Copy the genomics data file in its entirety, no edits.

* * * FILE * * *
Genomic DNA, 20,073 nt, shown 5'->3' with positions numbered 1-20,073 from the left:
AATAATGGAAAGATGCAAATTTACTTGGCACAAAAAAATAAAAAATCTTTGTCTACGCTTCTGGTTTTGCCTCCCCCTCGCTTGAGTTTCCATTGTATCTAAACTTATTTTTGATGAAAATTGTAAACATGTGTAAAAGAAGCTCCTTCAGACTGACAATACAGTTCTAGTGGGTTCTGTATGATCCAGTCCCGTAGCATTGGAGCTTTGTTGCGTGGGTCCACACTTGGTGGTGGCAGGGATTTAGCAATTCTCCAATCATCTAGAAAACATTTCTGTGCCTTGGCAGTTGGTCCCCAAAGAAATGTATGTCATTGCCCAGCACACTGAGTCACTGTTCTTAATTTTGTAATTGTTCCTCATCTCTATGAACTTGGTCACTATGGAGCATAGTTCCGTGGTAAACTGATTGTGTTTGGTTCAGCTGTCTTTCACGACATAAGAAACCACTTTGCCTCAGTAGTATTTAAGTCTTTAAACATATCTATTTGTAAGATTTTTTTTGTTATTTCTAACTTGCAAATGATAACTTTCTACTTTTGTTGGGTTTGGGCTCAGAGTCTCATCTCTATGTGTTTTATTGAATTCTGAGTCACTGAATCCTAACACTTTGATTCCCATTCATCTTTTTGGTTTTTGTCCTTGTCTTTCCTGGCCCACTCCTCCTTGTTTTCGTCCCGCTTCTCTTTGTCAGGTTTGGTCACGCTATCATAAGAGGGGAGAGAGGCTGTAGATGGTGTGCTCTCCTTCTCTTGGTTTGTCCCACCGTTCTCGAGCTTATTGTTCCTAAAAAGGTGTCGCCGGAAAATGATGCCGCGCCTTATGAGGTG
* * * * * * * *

Genomic DNA, 20,073 nt, shown 5'->3' with positions numbered 1-20,073 from the left:
AATAATGGAAAGATGCAAATTTACTTGGCACAAAAAAATAAAAAATCTTTGTCTACGCTTCTGGTTTTGCCTCCCCCTCGCTTGAGTTTCCATTGTATCTAAACTTATTTTTGATGAAAATTGTAAACATGTGTAAAAGAAGCTCCTTCAGACTGACAATACAGTTCTAGTGGGTTCTGTATGATCCAGTCCCGTAGCATTGGAGCTTTGTTGCGTGGGTCCACACTTGGTGGTGGCAGGGATTTAGCAATTCTCCAATCATCTAGAAAACATTTCTGTGCCTTGGCAGTTGGTCCCCAAAGAAATGTATGTCATTGCCCAGCACACTGAGTCACTGTTCTTAATTTTGTAATTGTTCCTCATCTCTATGAACTTGGTCACTATGGAGCATAGTTCCGTGGTAAACTGATTGTGTTTGGTTCAGCTGTCTTTCACGACATAAGAAACCACTTTGCCTCAGTAGTATTTAAGTCTTTAAACATATCTATTTGTAAGATTTTTTTTGTTATTTCTAACTTGCAAATGATAACTTTCTACTTTTGTTGGGTTTGGGCTCAGAGTCTCATCTCTATGTGTTTTATTGAATTCTGAGTCACTGAATCCTAACACTTTGATTCCCATTCATCTTTTTGGTTTTTGTCCTTGTCTTTCCTGGCCCACTCCTCCTTGTTTTCGTCCCGCTTCTCTTTGTCAGGTTTGGTCACGCTATCATAAGAGGGGAGAGAGGCTGTAGATGGTGTGCTCTCCTTCTCTTGGTTTGTCCCACCGTTCTCGAGCTTATTGTTCCTAAAAAGGTGTCGCCGGAAAATGATGCCGCGCCTTATGAGGTG